Spiritual Resources > Fruit of the Spirit > Long-suffering (Patience) < Read this in your own language.
Patience : [ < Latin patiens, < Latin pati (to endure, suffer)] the quality or capacity of being patient; to endure something with calmness; the ability to willingly accept or tolerate delay or hardship. (The same root word led to the word 'passion', which is still used in its original sense of 'suffer' when describing the last week of Christ's life.) Its word-field includes long-suffering, forbearance, perseverance, to put up with. The Greek term in Galatians 5:22 is makrothumia [makro- (long, distant in time or space, large-view) + thumos (passion, rage, the emotions of suffering)], with a usual meaning of having an enduringly-calm temper.
Christ's "limitless" patience is shown by His mercy toward even the worst of us.
In Colossians 1:9-12, Paul and his colleagues pray that the Colossians may be filled with the knowledge of God's will, which will bear fruit and the Colossians may attain patience.
In 2 Timothy 4:2, those who preach and/or teach are given charge to do so with "total patience".
One of the most common descriptions of God's own characteristic forbearance is found in, among other places, Exodus 34:6.
Long-suffering or patience. It's not my favorite spiritual fruit. As someone who growls when the car in front of me doesn't move when the light turns green, I can't say I'm a patient man. I'm a New Yorker, you understand, and I'm raised to demand instant action. I live in a fast-paced world which is getting faster even as age slows me down. Life's too short. I do not want to sit still for other people's troubles. My first instinct is to move on and let them stew in it. Me, suffer over someone else? Bah! When I see someone spending a large amount of time in devotions and prayer, sometimes my first thought is that they're escapists running away from the world. Don't they know they're running out of time?? There's too much to do, and to hell with anyone who gets in the way.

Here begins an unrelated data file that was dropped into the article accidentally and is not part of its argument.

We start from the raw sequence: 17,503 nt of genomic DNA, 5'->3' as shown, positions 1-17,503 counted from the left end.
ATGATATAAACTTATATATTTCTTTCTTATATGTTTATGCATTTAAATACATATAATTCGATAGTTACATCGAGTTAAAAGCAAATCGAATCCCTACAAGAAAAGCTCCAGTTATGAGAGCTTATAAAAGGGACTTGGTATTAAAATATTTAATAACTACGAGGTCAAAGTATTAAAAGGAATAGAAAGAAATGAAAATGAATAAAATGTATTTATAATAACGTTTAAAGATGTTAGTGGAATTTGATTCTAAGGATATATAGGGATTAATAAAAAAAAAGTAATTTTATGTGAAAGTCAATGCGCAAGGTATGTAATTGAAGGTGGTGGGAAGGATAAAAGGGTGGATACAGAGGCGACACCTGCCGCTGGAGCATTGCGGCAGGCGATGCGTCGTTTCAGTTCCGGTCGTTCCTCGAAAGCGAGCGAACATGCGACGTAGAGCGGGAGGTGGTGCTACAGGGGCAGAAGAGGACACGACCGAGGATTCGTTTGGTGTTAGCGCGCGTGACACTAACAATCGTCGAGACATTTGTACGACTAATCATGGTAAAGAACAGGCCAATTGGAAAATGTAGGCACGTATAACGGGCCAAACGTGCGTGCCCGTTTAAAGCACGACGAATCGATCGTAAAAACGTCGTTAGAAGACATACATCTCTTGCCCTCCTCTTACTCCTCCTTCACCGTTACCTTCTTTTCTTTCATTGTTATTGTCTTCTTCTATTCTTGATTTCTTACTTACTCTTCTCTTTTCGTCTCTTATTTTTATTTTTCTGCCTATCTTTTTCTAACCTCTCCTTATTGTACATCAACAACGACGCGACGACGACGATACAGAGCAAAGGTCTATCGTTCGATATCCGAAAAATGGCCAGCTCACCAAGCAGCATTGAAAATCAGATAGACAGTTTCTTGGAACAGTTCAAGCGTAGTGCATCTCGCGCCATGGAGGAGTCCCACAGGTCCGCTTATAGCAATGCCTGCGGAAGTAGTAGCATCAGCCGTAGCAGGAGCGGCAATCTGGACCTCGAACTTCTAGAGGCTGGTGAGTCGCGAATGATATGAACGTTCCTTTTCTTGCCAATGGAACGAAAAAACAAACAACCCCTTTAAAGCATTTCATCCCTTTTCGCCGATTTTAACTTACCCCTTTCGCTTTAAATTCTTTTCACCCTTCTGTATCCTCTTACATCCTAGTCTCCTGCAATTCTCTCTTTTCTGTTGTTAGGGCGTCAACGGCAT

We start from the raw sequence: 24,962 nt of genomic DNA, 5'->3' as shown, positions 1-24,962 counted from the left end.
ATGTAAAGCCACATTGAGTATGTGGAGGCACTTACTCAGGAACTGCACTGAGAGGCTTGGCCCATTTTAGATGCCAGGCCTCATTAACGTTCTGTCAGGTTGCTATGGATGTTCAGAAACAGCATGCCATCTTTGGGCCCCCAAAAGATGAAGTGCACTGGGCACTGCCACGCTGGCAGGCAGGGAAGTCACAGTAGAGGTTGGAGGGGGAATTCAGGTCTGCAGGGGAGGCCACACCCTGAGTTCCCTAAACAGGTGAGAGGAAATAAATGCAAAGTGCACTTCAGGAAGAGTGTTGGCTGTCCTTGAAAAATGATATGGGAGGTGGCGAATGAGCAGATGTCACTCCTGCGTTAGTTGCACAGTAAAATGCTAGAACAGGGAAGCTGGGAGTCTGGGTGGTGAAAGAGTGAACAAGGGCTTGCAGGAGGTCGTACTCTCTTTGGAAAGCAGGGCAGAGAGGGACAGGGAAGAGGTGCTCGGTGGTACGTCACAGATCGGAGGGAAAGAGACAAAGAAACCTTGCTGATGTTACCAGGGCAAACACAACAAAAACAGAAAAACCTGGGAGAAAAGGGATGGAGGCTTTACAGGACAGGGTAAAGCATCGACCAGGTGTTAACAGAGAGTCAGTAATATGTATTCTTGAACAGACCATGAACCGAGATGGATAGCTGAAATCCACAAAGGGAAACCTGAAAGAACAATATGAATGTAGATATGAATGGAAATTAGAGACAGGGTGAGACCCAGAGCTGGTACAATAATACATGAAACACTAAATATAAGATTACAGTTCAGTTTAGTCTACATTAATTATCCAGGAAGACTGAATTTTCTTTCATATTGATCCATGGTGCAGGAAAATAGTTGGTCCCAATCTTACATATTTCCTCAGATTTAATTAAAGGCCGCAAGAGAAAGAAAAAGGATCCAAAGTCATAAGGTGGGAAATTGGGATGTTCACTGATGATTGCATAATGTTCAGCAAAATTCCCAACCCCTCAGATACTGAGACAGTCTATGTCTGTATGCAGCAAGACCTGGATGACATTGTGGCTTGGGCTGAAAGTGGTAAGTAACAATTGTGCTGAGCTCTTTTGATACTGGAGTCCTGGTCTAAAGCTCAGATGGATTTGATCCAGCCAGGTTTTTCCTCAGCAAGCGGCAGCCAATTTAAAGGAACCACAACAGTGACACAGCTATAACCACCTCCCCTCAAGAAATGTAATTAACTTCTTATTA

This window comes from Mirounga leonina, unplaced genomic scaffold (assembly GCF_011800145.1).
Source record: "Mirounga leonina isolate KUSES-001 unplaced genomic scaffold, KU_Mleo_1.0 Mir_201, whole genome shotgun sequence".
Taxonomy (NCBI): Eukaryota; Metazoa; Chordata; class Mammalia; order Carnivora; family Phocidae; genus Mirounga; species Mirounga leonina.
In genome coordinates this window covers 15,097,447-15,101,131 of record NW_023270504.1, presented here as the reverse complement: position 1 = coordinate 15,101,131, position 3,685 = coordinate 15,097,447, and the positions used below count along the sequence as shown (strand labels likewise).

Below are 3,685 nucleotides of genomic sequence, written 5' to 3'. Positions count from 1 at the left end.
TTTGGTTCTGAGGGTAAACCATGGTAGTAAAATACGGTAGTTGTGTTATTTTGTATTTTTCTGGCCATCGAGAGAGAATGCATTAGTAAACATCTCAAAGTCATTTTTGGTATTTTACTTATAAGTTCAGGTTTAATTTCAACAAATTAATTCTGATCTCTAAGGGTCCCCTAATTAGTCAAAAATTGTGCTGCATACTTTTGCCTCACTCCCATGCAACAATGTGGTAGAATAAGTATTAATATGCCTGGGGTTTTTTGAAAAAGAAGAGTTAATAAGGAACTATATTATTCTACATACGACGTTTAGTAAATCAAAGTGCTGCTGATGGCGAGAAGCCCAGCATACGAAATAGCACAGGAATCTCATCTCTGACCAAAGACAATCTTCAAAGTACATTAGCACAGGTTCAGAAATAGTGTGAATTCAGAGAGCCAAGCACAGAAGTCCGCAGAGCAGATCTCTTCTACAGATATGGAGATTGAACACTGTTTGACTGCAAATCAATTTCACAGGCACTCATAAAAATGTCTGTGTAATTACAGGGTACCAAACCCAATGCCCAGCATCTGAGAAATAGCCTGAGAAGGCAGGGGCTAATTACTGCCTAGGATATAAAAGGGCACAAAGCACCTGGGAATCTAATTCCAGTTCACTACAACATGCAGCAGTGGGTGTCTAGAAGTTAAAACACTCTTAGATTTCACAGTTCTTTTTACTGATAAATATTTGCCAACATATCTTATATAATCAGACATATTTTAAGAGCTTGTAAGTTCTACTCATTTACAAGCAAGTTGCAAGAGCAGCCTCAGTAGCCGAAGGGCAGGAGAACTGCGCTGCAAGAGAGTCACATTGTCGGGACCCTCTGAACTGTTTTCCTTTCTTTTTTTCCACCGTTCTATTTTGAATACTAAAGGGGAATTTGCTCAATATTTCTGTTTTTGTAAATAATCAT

In that way, I am a man of my era. Today's human being is unwilling to put up with what doesn't conform, ditching the spouse if things aren't working out just right, making short-term investments to make quick bucks, dumping chemicals in a nearby stream (or a nearby slum) to get rid of the stuff quickly, unwilling to wait until the commercials are done to find something watchable on television. He/she can't afford to be patient, according to this outlook. Those who bear emotional burdens over those they love seem like fools who should cut loose 'for their own good', or so it's said. However, the Spirit, who can be faster than any of us, is not in it for the quick hit. The Spirit counsels patience: you have all of eternity, and all that is not joy today will pass away someday.
Also, love demands patience. A quickie affair is simply not as deep and powerful as a relationship that builds over time. It takes time to go through the repeated, day-in, day-out confidence-building incidents that binds two "me-s" together. God's love takes that kind of time, too. Spiritual practices and the disciplines of devotion and study can help you grow your ability to become patient, because the gains from them can't be rushed.
Patience is also a key part of prayer. We, who demand instant responses, have to deal with the truth that any answer will come on God's schedule not yours. (Hey, it's not your universe.) In Psalm 40:1, it says "I waited patiently for the Lord." But it feels so long sometimes. How long to sing this song? As long as it takes! The Psalms say it over and over again: wait for the LORD, be still. Or as James puts it, wait like the farmer waits for the coming crop.
Remember -- God is persistently working for the better, and God wins in the end. You can trust in that.
A prayer, overheard :
"God, give me patience --- RIGHT NOW!!!"
When some situation (or some jerk) tries your patience, have a laugh over it, and it will seem less burdensome. God has a great sense of timing, so it helps to be in tune with it. Spiritual practices can help you develop that sense - it's like you're exercising your patience muscles, you're adjusting your inner antenna. This in turn instills you with contentment and a more balanced way of looking at the matter. You won't want mere relief of your anxiety or instant results; you'll want the matter resolved in as positive a way as is possible. Patience comes easier when you think about God's timing rather than your own. It also comes easier knowing that your trials are the main way you can develop patience.
There are hobbies that help build patience. Two of the most common of these are gardening and fishing. In each, the results do not come quickly, nor on demand. You have to wait.
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Also, instead of my giving you a long set of quotes, check out Wikiquote on Patience.
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|ver.: 12 July 2010|
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